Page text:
Worst KeGFR and need for RRT

We also evaluated if the worst KeGFR was associated with a need for RRT beyond the KDIGO system during ICU stay. In Table 2, we can observe that in the group of patients with KDIGO stage 3 and a worst achieved KeGFR greater than 30 ml/min/1.73 m2 or a worst achieved KeGFR < 30 ml/min/1.73 m2 and KDIGO stage 1/2, the rate of RRT was no greater than 10%. However, this rate was almost 44% when both KDIGO stage 3 and a worst KeGFR < 30 ml/min/1.73 m2 were observed.

AKI, the worst achieved KeGFR, and long-term survival

After adjusting for comorbidities, baseline eGFR, and age, survival over 1 year after ICU admission followed a similar pattern to the hospital death shown in Table 2. In Fig. 2, there was separation among all, except one, of the five groups depicted in Table 3.
Fig. 2
Fig. 2

Comorbidities, baseline eGFR, and age-adjusted survival by AKI severity and worst KeGFR. Groups refer to combinations of maximum AKI stage and worst achieved KeGFR depicted in Table 4 and Additional file 4: Table S2. Group 1 (green), no AKI and KeGFR ≥ 30 ml/min/1.73 m2 or AKI stage 1 and KeGFR ≥ 70 ml/min/1.73 m2; group 2 (blue), AKI stage 1 and KeGFR between 30 and 70 ml/min/1.73 m2; group 3 (yellow), AKI stage 2 and KeGFR > 45 ml/min/1.73 m2 or AKI stage 3 and KeGFR ≥ 70 ml/min/1.73 m2 or no AKI/AKI stage 1 and KeGFR < 30 ml/min/1.73 m2; group 4 (brown), AKI stage 2 and KeGFR < 45 ml/min/1.73 m2 or AKI stage 3 and KeGFR between 30 and 69 ml/min/1.73 m2; group 5 (red), AKI stage 3 and KeGFR < 30 ml/min/1.73 m2. The top panel shows age-adjusted 1-year survival for all patients (10 patients had missing age). Overall differences per groups were significant (p < 0.001). ICU intensive care unit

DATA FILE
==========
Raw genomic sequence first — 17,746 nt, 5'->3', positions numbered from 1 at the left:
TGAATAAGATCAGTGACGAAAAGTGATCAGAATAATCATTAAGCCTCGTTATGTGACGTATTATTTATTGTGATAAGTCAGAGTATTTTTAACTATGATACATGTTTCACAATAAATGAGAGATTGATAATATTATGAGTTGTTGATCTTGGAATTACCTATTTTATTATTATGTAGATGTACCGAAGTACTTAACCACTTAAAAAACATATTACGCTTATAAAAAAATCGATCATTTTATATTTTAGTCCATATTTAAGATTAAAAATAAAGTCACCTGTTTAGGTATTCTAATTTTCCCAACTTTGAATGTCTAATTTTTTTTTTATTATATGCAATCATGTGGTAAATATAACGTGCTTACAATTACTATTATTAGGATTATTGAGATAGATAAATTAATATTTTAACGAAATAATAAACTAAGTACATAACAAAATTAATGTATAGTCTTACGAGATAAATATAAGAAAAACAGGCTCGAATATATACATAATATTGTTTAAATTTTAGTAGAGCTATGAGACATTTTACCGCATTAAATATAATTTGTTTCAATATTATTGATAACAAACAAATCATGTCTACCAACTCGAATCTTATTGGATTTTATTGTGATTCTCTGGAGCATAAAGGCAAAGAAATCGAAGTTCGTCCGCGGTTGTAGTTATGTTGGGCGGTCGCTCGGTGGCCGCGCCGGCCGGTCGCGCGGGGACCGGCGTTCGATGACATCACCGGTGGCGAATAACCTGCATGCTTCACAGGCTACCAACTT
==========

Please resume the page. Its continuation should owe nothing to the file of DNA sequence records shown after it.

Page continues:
Sensitivity analysis

Besides a separated analysis considering only patients with ICU admission eGFR > 70 ml/min/1.73 m2 and considering only sCr-based KDIGO criteria, we performed another subgroup analysis with non-oliguric patients only (KDIGO stage 3 according to urine criterion were excluded) and the results are shown in Additional file 3: Table S1. In general, the main results were maintained regarding the need for RRT and hospital mortality.

Discussion

In this study, the performance of KeGFR in critically ill patients was evaluated for the first time. We found that the worst achieved KeGFR within the first 7 days of ICU stay was associated with several short- and long-term outcomes, such as the need for RRT, hospital mortality, and 1-year survival. Moreover, the worst KeGFR appears not to substitute for, but adds prognostic information to the current AKI classification.